"Sneakers," which was the No. 1 film at the box office this past weekend, stars Robert Redford, Sidney Poitier, Dan Aykroyd, Ben Kingsley and River Phoenix. It's a dream cast, no doubt about it.
So, how did co-writer/director Phil Alden Robinson gather them together for this high-tech ensemble comedy-thriller?"It was great luck," Robinson said in a telephone interview from Los Angeles last week. "That may sound flip, and it's lovely that they were all interested in the screenplay, but the truth is, these are people who get busy for very long periods of time. We were lucky they were all free when we needed them, especially when you think how easily none of them might have been free."
Robinson began his career with industrial films and television (he directed two episodes of "Trapper John, M.D.") and made his way into features with the screenplay for Carl Reiner's "All of Me," which starred Steve Martin and Lily Tomlin. He then wrote and directed "In the Mood," the true story of "The Woo-Woo Kid," a teenager who caused a scandal in the 1940s when he ran off with an "older" woman. Then came "Field of Dreams," for which Robinson adapted W.P. Kinsella's book "Shoeless Joe" and hit a home run.
Meanwhile, Robinson had been shaping the "Sneakers" screenplay with co-writers Walter F. Parkes and Lawrence Lasker ("WarGames," "Awakenings") for the past decade - but he didn't really want to direct the film. In fact, it was the casting that led him into directing "Sneakers."
"This is the kind of film other people do much better than I do, people who've made a career of it and really understand the genre," Robinson said. "A year and a half ago we did another rewrite and the studio and producers said, `We want you to direct.' And I said, `Maybe if the perfect casting happens,' knowing that these things never happen. And when I was about to go into the studio and say, `I'm not going to do it,' we heard that Bob was interested."
Yet, when Robinson made up his initial wish list of stars for the film, Redford wasn't on it. "He was not on our list because we never thought of anyone who was not 41 in 1991 (the age of Robinson and his collaborators).
"But on the night of the Oscars, in '91, we were at Kevin Costner's celebration after he won for `Dances With Wolves.' It was a wonderful evening, everybody was very happy and one of Kevin and Bob's agents came up to me and said, `Hey, I'm working really hard to get Bob in your movie.' I said, `Bob who?' He said, `Redford.' I said, `In what movie?' He said, `Sneakers.' And I said, `Redford? Really?' That's how one-track-minded we were. I said, `Hold on, I'm not sure, let me think about that.' But we made the character a couple of years older and Bob added a sadness as well as a lightness. People forget he started as a light comedian and he's very skilled at it.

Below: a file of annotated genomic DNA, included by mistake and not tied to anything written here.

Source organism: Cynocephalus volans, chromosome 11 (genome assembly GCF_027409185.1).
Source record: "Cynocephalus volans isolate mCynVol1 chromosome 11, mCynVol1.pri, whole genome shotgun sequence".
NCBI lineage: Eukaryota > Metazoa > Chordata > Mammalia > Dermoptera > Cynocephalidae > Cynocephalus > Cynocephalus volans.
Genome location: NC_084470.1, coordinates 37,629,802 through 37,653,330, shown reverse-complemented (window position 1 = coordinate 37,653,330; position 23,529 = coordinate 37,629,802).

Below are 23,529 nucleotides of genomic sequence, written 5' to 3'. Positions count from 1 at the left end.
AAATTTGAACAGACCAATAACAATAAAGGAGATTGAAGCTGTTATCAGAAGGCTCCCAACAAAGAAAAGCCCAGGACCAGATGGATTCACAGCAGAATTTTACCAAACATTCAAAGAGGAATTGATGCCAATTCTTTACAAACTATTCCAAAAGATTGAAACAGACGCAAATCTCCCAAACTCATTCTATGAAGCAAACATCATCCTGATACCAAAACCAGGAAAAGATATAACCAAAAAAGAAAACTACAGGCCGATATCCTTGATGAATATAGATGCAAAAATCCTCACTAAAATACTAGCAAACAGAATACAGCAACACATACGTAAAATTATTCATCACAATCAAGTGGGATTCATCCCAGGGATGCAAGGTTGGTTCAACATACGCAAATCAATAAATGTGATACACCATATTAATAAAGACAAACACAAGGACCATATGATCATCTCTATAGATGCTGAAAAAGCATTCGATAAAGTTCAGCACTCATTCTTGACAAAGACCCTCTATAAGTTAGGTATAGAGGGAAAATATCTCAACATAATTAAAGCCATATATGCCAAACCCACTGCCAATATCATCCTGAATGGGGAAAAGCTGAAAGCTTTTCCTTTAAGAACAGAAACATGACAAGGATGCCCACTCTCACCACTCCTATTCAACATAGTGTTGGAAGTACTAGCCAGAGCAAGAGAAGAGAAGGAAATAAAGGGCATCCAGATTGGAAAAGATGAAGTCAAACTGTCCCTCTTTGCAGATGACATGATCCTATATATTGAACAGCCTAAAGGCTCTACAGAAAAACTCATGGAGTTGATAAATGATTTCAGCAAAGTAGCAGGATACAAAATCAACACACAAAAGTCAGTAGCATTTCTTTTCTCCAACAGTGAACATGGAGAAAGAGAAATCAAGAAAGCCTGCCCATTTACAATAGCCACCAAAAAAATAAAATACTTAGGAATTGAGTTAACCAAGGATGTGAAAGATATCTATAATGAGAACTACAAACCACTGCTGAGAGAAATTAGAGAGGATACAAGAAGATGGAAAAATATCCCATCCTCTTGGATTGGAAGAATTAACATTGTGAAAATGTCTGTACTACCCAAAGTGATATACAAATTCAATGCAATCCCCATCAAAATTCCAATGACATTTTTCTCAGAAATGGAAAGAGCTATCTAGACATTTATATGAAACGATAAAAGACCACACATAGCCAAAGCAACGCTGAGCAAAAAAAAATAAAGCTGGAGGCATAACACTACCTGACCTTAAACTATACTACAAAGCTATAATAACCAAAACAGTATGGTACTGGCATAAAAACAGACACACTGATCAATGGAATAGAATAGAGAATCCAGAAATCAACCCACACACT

"But now I was locked in. I painted myself into a corner when we got Redford. Now I had to direct it."
Getting Sidney Poitier, however, was easier than Robinson expected. "I called Sidney after wegot Bob. I knew Sidney a little bit. I called him and said, `I have something I'd like you to read.' And he called me the next day and said he liked it. He's a charming, wonderful, truly lovely man. Here's someone who works only when he absolutely, passionately wants to. And he has very strong ideas about what he should be in and has great taste - and he wanted to do it. It's true of Bob also."
Aykroyd's role evolved more than the others, once he came on board. "Aykroyd's role, as written, was very different. He was more of a Silicon Valley deadhead hippie. Danny and I, very late in the process - literally the last few weeks before shooting - started talking about the character. Dan is a conspiracy buff and he can regale you for hours, so he worked up a lot of the character stuff, playing against the button-down, straight-arrow Sidney. He would feed me wacky ideas and I'd find a place for them."
As for Kingsley, Robinson felt no one else would do. "Kingsley was our first choice for the role of Cosmo (the intellectual villain of the piece). He was the character that I felt should be scary, not because he is physically powerful or because he's surrounded by weaponry but because he's so smart. He's scary because he's brilliant. I don't think anybody can play that quite like Ben Kingsley.
"When you think about it, four or five of the actors in this cast star in movies of their own and here they are playing in an ensemble film. But this is a chance for them to get back to why they fell in love with acting in the first place. None of them has to carry the movie, they don't have the weight of the world on their shoulders. They all got to relax and throw themselves into roles they found fun to play.
"And quite by accident, this group of people just fell in love with each other, they really liked each other. And they're all very generous. I never saw somebody trying to steal a scene from someone else. They're like musicians - they know they'll only be good if they sound right for each other."
Ultimately it's about the characters. If you don't want to hang out with this group of guys, then there isn't any technology in the world that will make the audience want to stick with this movie. That's another reason why we wanted this cast of people."
So, why doesn't Robinson make more movies? "I don't enjoy the process of filmmaking much. But, frankly, I can't do anything else. If I thought I'd be a good producer I might do that. It's a very hard, very frustrating process. It takes a year and a half of very long days, and you work extremely hard and never quite get what you want.
"I just think I don't want to be the richest guy in the world or the most prolific. I do want to be the happiest. And taking my time works best for me."